Personal Training Certifications: Approach with Caution

"Certified Personal Trainer." It sounds so... official! So professional! But what if I told you that many certifications are almost totally worthless? 

For brevity, I'll divide certifications into three broad categories:

  • Nationally accredited certifications
  • Unaccredited online certifications
  • Practical certifications

The former are commonplace; many commercial fitness centers require their trainers to have at least one nationally accredited certification such as NASM, NSCA, ACE, or ACSM. While they might sound official, they're not particularly difficult to obtain: they require a few months of studying followed by a multiple-choice exam. In their defense, these certifications are meant to be foundational. Someone whose only experience is attaining one of these credentials is likely not ready to be an effective coach; the certifications give a broad overview of anatomy, kinesiology, exercise technique, and (sometimes) business and marketing strategies. 

Unaccredited online courses are essentially the bottom of the barrel: they likely require little study or prior experience, are easy to pass, and are relatively inexpensive. They're not held to the standards of a national accreditation organization such as the NCCA.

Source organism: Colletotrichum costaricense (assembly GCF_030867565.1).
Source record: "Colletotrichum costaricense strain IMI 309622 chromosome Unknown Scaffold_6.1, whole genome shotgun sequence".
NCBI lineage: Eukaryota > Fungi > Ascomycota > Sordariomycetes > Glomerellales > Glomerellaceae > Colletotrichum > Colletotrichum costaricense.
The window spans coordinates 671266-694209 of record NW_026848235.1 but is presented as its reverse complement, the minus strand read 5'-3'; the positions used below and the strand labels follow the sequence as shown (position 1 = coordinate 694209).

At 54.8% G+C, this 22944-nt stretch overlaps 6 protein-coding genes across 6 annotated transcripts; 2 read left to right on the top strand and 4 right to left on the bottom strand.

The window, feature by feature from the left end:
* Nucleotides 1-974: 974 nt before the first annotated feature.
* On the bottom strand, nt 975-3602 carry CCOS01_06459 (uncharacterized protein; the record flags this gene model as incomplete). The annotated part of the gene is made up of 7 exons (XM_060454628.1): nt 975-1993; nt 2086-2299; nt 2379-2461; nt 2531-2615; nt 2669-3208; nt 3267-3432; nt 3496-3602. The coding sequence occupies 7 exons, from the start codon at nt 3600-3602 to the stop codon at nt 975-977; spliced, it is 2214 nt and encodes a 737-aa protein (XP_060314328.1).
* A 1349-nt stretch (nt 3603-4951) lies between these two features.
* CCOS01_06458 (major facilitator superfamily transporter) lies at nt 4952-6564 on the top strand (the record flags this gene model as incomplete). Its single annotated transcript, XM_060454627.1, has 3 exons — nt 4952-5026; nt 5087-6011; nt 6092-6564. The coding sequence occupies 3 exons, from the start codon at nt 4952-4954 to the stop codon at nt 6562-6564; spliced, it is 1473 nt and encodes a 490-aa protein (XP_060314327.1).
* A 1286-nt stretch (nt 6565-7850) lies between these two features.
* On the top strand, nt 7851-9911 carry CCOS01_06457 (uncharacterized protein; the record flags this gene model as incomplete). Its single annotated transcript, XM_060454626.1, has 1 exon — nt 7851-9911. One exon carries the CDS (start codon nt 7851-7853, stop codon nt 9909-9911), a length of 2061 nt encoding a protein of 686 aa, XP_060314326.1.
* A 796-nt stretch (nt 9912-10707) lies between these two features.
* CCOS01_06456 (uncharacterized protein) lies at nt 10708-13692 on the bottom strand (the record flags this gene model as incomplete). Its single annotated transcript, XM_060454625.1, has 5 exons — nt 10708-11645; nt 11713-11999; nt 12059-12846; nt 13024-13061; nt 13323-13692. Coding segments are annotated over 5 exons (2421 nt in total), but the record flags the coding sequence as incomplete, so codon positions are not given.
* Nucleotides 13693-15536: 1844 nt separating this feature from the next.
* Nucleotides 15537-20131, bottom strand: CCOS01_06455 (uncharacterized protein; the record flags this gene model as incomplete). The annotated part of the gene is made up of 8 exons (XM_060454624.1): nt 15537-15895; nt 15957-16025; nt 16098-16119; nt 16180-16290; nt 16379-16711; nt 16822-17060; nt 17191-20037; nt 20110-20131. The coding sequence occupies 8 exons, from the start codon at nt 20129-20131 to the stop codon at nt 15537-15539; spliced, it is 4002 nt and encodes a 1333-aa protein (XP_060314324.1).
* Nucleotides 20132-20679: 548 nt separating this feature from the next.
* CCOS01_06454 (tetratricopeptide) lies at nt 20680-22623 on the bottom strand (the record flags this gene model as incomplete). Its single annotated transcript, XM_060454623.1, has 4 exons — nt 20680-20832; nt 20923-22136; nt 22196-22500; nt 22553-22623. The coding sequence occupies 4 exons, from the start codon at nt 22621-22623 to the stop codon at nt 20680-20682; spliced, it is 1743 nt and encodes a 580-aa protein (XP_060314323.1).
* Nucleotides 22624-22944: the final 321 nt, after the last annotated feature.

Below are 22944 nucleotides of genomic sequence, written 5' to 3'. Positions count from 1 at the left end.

Practical certifications may or may not be accredited, but they require the trainer to demonstrate proficiency in the exercises, and they may be assessed on their ability to coach. StrongFirst, for example, offers three certifications that take place over two full days and require attendees to perform difficult workouts and correct mistakes while coaching their peers. Other well-known practical certifications include CrossFit's various certifications, MovNat, Ground Force Method, RKC, and Starting Strength. 

Don't Expect Much ROI 

Aside from the unaccredited online courses, there's really nothing wrong with any of the above certifications. But for trainers, accruing these certifications can be a massive waste of money. While they can indeed impart valuable specialized knowledge, their relative obscurity to the general public makes a return on investment a dubious prospect. 

In nearly 15 years of personal training, I can count on one hand the number of times I've been directly asked if I had a certification. The prospective client had no idea what a 'good' personal training credential was; he just wanted the reassurance that I had something. And that's part of the problem: nobody outside of the fitness industry knows anything about personal training certifications. Many of the best and most successful trainers I've known have no certifications to speak of, or have cheap throwaway online certifications. Certifications are often very expensive (StrongFirst's weekend courses cost over $1,600 apiece), and plenty of trainers simply don't have that kind of cash burning a hole in their pockets.